Britair From United Kingdom, joined Aug 1999, 933 posts, RR: 16 Posted (11 years 4 months 2 weeks 3 days 10 hours ago) and read 2963 times:
British Airways will withdraw its loss making services to Plymouth and Newquay from London Gatwick and Bristol airports on 30 October.
However, realising the importance of regional air links to the local community, the airline said it is keen to work with any other parties who may be interested in taking over the routes.
The decision has been made following a fleet and network review by BA CitiExpress, a wholly owned subsidiary of British Airways. It is part of a full regional review of the business which aims to deliver £20 million cost savings, £7m of which must be achieved during the current financial year.
To provide a more efficient deployment of aircraft, the fleet of 10 BA CitiExpress Dash 8 turboprops, two of which operate on the affected routes, will in future be based primarily at Manchester where they will operate domestic services. The two Dash 8 aircraft that currently operate services from Southampton will continue to do so.
As a result of the Dash 8 fleet move, the three times a day Bristol to Newcastle service will also be withdrawn although the airline has reconfirmed its commitment to Bristol Airport and the development of its all jet operation there.
David Evans, Managing Director of BA CitiExpress, said: "A decision to withdraw routes is never an easy one to take and we know how disappointing this is for the people of Plymouth and Newquay. Sadly, we can no longer continue to operate these loss-making services. We will, however, continue to have a strong presence in the south of England at Bristol and Southampton where we have a solid and thriving network of services to Europe and other parts of the UK.
"The fleet and network review was very important for us. It helped us identify where we can make necessary cost-savings and how we can better serve our customers with improved frequencies and schedules elsewhere in our operation."
BA CitiExpress employs 61 staff at Plymouth and 10 at Newquay.
Customers booked on affected flights will be offered a full refund, and are advised to contact their travel agent.
Aussiestu From Australia, joined Mar 2001, 780 posts, RR: 1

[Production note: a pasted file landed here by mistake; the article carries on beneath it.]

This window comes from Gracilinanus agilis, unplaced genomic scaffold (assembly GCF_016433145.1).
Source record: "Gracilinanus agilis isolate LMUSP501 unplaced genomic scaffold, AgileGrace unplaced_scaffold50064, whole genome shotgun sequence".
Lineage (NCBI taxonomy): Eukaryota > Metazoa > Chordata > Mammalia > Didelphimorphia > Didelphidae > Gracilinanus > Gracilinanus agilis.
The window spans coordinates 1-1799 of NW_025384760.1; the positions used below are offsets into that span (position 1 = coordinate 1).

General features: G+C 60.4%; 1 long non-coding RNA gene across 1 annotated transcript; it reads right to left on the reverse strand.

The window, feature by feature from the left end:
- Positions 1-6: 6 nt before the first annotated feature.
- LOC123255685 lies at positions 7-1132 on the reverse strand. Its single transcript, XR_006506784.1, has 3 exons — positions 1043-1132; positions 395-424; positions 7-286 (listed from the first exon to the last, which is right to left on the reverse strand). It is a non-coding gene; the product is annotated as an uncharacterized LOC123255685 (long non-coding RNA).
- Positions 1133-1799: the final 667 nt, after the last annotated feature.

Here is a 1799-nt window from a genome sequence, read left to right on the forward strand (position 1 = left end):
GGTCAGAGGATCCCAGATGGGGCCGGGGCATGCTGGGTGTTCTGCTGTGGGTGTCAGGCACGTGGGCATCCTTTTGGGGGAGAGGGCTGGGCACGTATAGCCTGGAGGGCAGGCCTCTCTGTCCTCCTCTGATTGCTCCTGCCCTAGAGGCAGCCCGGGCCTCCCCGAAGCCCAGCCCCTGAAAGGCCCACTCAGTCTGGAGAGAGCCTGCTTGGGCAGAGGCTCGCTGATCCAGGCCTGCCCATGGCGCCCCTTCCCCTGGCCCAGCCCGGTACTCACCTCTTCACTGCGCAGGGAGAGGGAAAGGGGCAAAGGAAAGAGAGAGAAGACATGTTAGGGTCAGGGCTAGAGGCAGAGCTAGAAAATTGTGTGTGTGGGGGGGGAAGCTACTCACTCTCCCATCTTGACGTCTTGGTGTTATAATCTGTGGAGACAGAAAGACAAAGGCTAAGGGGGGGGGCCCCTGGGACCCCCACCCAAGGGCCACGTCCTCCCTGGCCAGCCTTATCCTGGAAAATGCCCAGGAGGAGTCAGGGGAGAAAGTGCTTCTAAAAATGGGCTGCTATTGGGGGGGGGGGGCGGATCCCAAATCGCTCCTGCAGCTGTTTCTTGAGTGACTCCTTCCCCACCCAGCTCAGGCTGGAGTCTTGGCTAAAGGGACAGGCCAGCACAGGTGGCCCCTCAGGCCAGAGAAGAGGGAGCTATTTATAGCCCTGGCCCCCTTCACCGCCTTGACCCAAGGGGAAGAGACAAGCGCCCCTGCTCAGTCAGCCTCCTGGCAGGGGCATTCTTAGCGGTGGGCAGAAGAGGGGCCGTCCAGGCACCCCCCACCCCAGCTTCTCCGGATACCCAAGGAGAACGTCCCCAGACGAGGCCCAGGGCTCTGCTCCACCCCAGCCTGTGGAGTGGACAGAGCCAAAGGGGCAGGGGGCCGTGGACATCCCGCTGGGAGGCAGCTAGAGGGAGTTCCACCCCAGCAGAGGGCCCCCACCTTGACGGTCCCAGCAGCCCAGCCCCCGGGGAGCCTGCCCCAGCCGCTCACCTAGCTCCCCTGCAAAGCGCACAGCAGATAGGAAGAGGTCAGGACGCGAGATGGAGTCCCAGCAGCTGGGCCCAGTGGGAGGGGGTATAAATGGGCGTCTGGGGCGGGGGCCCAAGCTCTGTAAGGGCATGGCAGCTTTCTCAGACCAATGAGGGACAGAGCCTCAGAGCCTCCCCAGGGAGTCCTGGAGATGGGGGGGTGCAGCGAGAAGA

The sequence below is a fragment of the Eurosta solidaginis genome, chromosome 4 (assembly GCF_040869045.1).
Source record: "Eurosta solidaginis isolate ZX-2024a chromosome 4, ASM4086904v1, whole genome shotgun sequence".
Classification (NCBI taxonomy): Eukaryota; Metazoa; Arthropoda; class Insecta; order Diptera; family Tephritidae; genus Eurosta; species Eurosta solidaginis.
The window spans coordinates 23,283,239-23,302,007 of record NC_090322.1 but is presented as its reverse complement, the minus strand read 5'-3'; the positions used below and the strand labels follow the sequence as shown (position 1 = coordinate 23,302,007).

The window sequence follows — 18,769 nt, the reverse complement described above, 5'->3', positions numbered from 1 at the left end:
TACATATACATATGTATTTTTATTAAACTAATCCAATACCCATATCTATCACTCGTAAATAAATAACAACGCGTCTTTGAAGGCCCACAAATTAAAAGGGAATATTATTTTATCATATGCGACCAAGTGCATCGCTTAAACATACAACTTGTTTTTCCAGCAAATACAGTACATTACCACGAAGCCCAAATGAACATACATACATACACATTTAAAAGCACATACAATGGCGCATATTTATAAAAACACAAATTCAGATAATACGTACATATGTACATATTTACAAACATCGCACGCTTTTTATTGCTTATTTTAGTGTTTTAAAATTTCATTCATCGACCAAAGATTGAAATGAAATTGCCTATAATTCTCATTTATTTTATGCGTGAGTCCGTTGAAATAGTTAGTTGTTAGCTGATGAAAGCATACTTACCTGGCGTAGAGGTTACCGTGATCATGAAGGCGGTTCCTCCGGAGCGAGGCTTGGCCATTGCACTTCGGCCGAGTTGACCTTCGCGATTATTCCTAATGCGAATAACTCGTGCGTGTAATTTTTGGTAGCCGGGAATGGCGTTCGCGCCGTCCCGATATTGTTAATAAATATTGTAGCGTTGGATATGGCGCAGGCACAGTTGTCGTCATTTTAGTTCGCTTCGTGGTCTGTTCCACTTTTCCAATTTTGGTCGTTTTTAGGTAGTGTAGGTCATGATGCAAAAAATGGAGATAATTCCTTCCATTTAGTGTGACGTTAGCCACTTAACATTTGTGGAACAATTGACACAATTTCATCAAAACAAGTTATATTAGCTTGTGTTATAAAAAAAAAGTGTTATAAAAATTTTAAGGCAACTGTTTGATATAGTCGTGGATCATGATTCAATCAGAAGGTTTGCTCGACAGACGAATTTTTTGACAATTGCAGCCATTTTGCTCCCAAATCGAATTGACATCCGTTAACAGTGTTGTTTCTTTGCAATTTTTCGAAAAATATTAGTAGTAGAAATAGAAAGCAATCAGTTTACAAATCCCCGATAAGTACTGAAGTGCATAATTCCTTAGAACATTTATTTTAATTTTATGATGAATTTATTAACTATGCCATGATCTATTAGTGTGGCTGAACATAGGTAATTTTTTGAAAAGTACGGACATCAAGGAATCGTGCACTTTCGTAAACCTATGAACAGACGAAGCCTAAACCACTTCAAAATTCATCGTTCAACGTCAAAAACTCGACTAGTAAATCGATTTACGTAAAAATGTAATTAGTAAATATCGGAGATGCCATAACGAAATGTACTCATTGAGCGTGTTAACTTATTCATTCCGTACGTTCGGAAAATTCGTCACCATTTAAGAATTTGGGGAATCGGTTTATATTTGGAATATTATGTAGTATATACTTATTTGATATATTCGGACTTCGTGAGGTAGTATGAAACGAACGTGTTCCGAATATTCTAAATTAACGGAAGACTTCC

Reply 1, posted (11 years 4 months 2 weeks 3 days 10 hours ago) and read 2910 times:
Can see why the Plymouth to Bristol route has been dropped. Recently a aunt has been flying the route to connect through to EDI and said when she gets on the flight that the most passengers on it have been 5. Not good. Its a shame when any airport losses a carrier but if the local traffic is not good then the route will be dropped.
AirX From United Kingdom, joined May 2002, 105 posts, RR: 0
Reply 2, posted (11 years 4 months 2 weeks 3 days 10 hours ago) and read 2887 times:
Quite a blow to the local economy. Watching the local news earlier, it said that the effects could be catastrophic for the region. You can see why BA have done it but all the same it is pretty bad, I wonder if anyone will pick the route up like Air Wales? Also what happened to Sutton harbors "Air South West"?
David_itl From United Kingdom, joined Jun 2001, 7380 posts, RR: 14
Reply 4, posted (11 years 4 months 2 weeks 3 days 8 hours ago) and read 2836 times:
Does this mean MAN will see new domestic services or increased frequencies on existing routes? If we're talking cost saving for BA CitiExpress, it could also mean that Flightline and Titan may not be called out as much as they are at present.
Shamrock_747 From , joined Dec 1969, posts, RR:
Reply 5, posted (11 years 4 months 2 weeks 3 days 7 hours ago) and read 2808 times:
Has the demise of these routes got anything to do with the new(ish) Ryanair service to Newquay from Stansted? If I remember correctly it was started last summer - it would be interesting to see what the loads are like.
Britair From United Kingdom, joined Aug 1999, 933 posts, RR: 16
Reply 6, posted (11 years 4 months 2 weeks 3 days 7 hours ago) and read 2795 times:
Hiya Shamrock_747! The reason is two-fold. Ryanair has done very well on the route and therfore taken a lot of point to point traffic from BA. The second is due to the downsizing of BA's Gatwick hub, the feed has diminished as well.
BestWestern From Hong Kong, joined Sep 2000, 7162 posts, RR: 57
Reply 8, posted (11 years 4 months 2 weeks 2 days 20 hours ago) and read 2726 times:
Airports that sell the family silver to attract low cost carriers and then moan when full service carriers go away deserve what they get... If connecting traffic and Gatwick service is so important, why didnt they work with BA to improve service rather than pay Ryanair?